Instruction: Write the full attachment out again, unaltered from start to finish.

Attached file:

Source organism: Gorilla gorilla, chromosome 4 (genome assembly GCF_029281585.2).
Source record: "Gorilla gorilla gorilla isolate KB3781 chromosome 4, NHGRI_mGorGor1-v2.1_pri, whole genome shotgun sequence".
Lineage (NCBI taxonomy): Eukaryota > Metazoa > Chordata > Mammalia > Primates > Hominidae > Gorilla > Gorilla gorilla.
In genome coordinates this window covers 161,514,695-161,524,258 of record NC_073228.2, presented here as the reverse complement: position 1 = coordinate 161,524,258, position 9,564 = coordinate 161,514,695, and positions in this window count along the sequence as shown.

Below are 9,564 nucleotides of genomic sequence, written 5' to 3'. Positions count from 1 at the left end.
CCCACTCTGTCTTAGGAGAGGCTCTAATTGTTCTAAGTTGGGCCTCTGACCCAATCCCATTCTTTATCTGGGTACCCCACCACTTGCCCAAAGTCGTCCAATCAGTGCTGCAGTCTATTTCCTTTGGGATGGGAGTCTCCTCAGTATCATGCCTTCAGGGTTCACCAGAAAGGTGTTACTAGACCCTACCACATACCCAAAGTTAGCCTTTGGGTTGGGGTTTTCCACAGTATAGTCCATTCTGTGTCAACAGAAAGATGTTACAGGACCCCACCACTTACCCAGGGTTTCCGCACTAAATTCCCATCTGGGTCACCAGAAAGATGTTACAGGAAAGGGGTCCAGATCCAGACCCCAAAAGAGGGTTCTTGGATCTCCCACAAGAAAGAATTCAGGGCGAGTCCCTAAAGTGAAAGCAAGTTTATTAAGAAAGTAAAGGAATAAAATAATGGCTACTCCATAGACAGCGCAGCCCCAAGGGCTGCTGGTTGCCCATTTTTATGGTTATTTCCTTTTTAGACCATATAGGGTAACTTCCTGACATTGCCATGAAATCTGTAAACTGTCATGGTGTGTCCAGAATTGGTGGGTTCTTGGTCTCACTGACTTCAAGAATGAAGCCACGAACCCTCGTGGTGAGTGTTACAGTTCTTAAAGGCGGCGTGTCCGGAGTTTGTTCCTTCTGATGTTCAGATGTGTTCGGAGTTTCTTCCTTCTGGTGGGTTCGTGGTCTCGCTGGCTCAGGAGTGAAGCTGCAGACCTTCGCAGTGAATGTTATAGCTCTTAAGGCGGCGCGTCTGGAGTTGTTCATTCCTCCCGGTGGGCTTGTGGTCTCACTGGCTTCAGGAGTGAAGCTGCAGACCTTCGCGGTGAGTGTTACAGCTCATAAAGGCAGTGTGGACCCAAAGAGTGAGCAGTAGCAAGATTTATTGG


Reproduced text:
Source organism: Gorilla gorilla, chromosome 4 (genome assembly GCF_029281585.2).
Source record: "Gorilla gorilla gorilla isolate KB3781 chromosome 4, NHGRI_mGorGor1-v2.1_pri, whole genome shotgun sequence".
Lineage (NCBI taxonomy): Eukaryota > Metazoa > Chordata > Mammalia > Primates > Hominidae > Gorilla > Gorilla gorilla.
In genome coordinates this window covers 161,514,695-161,524,258 of record NC_073228.2, presented here as the reverse complement: position 1 = coordinate 161,524,258, position 9,564 = coordinate 161,514,695, and positions in this window count along the sequence as shown.

Below are 9,564 nucleotides of genomic sequence, written 5' to 3'. Positions count from 1 at the left end.
CCCACTCTGTCTTAGGAGAGGCTCTAATTGTTCTAAGTTGGGCCTCTGACCCAATCCCATTCTTTATCTGGGTACCCCACCACTTGCCCAAAGTCGTCCAATCAGTGCTGCAGTCTATTTCCTTTGGGATGGGAGTCTCCTCAGTATCATGCCTTCAGGGTTCACCAGAAAGGTGTTACTAGACCCTACCACATACCCAAAGTTAGCCTTTGGGTTGGGGTTTTCCACAGTATAGTCCATTCTGTGTCAACAGAAAGATGTTACAGGACCCCACCACTTACCCAGGGTTTCCGCACTAAATTCCCATCTGGGTCACCAGAAAGATGTTACAGGAAAGGGGTCCAGATCCAGACCCCAAAAGAGGGTTCTTGGATCTCCCACAAGAAAGAATTCAGGGCGAGTCCCTAAAGTGAAAGCAAGTTTATTAAGAAAGTAAAGGAATAAAATAATGGCTACTCCATAGACAGCGCAGCCCCAAGGGCTGCTGGTTGCCCATTTTTATGGTTATTTCCTTTTTAGACCATATAGGGTAACTTCCTGACATTGCCATGAAATCTGTAAACTGTCATGGTGTGTCCAGAATTGGTGGGTTCTTGGTCTCACTGACTTCAAGAATGAAGCCACGAACCCTCGTGGTGAGTGTTACAGTTCTTAAAGGCGGCGTGTCCGGAGTTTGTTCCTTCTGATGTTCAGATGTGTTCGGAGTTTCTTCCTTCTGGTGGGTTCGTGGTCTCGCTGGCTCAGGAGTGAAGCTGCAGACCTTCGCAGTGAATGTTATAGCTCTTAAGGCGGCGCGTCTGGAGTTGTTCATTCCTCCCGGTGGGCTTGTGGTCTCACTGGCTTCAGGAGTGAAGCTGCAGACCTTCGCGGTGAGTGTTACAGCTCATAAAGGCAGTGTGGACCCAAAGAGTGAGCAGTAGCAAGATTTATTGG